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New Peru President Assumes Post, Vows to Defend Fiscal Stability

Ben Bartenstein and John Quigley
·3 minuto per la lettura

(Bloomberg) -- Peru’s new interim leader vowed to defend fiscal stability in the face of demands for higher government spending, signaling he’ll resist populist economic measures from congress.

The pandemic has diminished fiscal reserves and the government will have “enormous” difficulty balancing the budget, President Francisco Sagasti said in a speech to lawmakers Tuesday. His administration will address the most urgent demands while respecting fiscal stability. “If we don’t, we all lose,” he said.

Peruvian Assets Rally as Sagasti Tapped to Fill Power Vacuum

Sagasti was sworn in as interim leader following a week of unprecedented political and social tumult triggered by Martin Vizcarra’s impeachment. Peruvian assets rallied on Tuesday on expectations the new government won’t give in to congress’ demands for higher spending amid the deepest recession in a century.

His team asked Maria Antonieta Alva to return as finance minister just a week after she resigned, according to three people familiar with the matter.

Alva, who left following Vizcarra’s ouster, is considering the proposal, said the people, who requested anonymity because the talks are private. Neither Alva nor a representative for Sagasti’s Partido Morado replied to requests for comment.

The 35-year-old economist, known as Toni, won early praise for putting together one of Latin America’s largest rescue packages during the pandemic, although the plan eventually fell short as rising infections turned Peru into a global hotspot.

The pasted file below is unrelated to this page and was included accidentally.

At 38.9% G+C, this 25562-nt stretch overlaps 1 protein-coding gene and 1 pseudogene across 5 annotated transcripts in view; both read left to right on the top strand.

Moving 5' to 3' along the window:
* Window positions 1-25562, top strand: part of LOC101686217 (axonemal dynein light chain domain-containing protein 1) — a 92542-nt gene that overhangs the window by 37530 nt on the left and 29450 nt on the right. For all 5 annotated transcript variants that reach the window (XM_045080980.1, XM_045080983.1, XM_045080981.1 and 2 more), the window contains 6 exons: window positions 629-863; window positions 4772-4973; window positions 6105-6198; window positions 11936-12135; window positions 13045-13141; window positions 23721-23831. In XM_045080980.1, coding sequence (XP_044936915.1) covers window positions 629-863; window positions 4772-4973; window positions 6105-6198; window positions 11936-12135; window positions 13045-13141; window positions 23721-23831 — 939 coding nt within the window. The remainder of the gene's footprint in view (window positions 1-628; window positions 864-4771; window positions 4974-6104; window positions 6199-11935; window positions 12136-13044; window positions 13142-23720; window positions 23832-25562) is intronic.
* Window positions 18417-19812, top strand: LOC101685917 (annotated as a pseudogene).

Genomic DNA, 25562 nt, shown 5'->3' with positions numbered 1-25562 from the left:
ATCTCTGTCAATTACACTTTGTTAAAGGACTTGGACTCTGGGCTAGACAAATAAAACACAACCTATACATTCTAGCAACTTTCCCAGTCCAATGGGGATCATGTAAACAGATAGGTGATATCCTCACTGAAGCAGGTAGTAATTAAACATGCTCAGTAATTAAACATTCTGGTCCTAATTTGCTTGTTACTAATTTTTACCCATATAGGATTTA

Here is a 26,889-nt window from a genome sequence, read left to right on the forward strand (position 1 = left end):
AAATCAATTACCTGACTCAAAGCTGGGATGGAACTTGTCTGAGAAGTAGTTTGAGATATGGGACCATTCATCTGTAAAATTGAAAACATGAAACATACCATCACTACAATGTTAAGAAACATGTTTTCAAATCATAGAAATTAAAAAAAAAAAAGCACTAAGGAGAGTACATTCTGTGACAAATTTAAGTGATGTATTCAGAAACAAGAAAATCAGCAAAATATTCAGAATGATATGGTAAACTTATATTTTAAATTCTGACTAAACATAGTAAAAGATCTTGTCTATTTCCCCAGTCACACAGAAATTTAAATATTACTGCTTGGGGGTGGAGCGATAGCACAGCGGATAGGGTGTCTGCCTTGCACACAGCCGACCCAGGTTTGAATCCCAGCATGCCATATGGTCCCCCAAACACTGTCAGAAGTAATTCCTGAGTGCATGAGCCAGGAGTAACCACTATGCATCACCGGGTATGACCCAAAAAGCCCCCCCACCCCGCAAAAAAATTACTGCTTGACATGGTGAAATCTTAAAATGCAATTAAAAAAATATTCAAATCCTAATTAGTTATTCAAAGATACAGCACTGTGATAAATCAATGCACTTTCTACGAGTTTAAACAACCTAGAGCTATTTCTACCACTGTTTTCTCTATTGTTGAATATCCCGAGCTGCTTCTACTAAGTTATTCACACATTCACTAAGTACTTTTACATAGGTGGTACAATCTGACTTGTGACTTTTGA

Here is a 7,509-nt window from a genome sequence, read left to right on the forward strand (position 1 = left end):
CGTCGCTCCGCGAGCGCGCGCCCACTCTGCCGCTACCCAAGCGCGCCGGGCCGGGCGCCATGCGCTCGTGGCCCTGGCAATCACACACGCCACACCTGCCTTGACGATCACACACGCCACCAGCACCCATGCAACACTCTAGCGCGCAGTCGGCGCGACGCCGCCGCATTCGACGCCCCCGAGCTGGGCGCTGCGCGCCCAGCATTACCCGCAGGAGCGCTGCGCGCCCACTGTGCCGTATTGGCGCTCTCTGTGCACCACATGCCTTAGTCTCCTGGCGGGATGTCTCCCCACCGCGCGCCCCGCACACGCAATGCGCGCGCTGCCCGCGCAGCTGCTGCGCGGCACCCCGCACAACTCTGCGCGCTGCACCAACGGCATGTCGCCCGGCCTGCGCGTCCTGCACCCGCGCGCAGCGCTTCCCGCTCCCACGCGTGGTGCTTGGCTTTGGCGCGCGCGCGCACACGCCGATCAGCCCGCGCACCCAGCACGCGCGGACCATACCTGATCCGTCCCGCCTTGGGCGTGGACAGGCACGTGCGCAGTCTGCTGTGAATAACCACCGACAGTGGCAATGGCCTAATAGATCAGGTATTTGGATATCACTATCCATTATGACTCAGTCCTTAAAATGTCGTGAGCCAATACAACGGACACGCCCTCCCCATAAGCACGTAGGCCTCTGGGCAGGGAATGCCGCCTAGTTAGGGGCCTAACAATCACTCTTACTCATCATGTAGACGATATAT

She’s 35 and Finance Minister and Suddenly a Rock Star in Peru

Harvard-educated and social media-savvy, her potential return could appease younger voters, who took to the streets following Vizcarra’s ouster. Those protests led to the resignation on Sunday of Manuel Merino, who had taken over as interim leader days before. Congress chose Sagasti as Peru’s third president in a week yesterday.

As the political turmoil eased, Peru’s sol leaped 1.9% against the dollar on Tuesday, after touching an all-time low the day before. The nation’s dollar bonds due in 2050 climbed 1.2 cent to 159 cents on the dollar. Shares of Lima-based financial services firm Credicorp Ltd., which is 52% of the MSCI Peru Index, extended their five-day rally to 17.9%.

New Cabinet

Sagasti is moving quickly to build a cabinet as he’s tasked with leading the country to new presidential elections slated for April. His term would end in July.

Gino Costa, a lawmaker with Sagasti’s party, was unable to confirm Alva’s invitation, but said her return to the post would be the best option given her experience defending legislation in congress.

“She already has a team that’s been managing things, that’s been negotiating with congress,” he said by phone from Lima.

Sagasti’s team is also considering former Finance Minister Alonso Segura and Waldo Mendoza, the head of a public finance commission, two of the people said.

Pension Withdrawals

The new cabinet will be independent, including officials with government experience who represent multiple parties, according to Alberto de Belaunde, another lawmaker with Sagasti’s party. He said they’re in the middle of active discussions about the potential appointments.

One of the finance minister’s top tasks will be addressing populist proposals by lawmakers, such as large pension withdrawals, which Vizcarra opposed.

“Pensions are absolutely important for a country like ours,” Claudia Cooper, chair of the Lima Stock Exchange and a former finance minister, said on a Canadian Council for the Americas panel. “We need a minister of finance who’s empowered to negotiate with congress and get an outcome that’s feasible.”

Costa said the coalition in congress that emerged in the last week and carried Sagasti to power gives him a political base that Vizcarra never enjoyed.

“A climate of national concordance” will help the economic recovery, he said.

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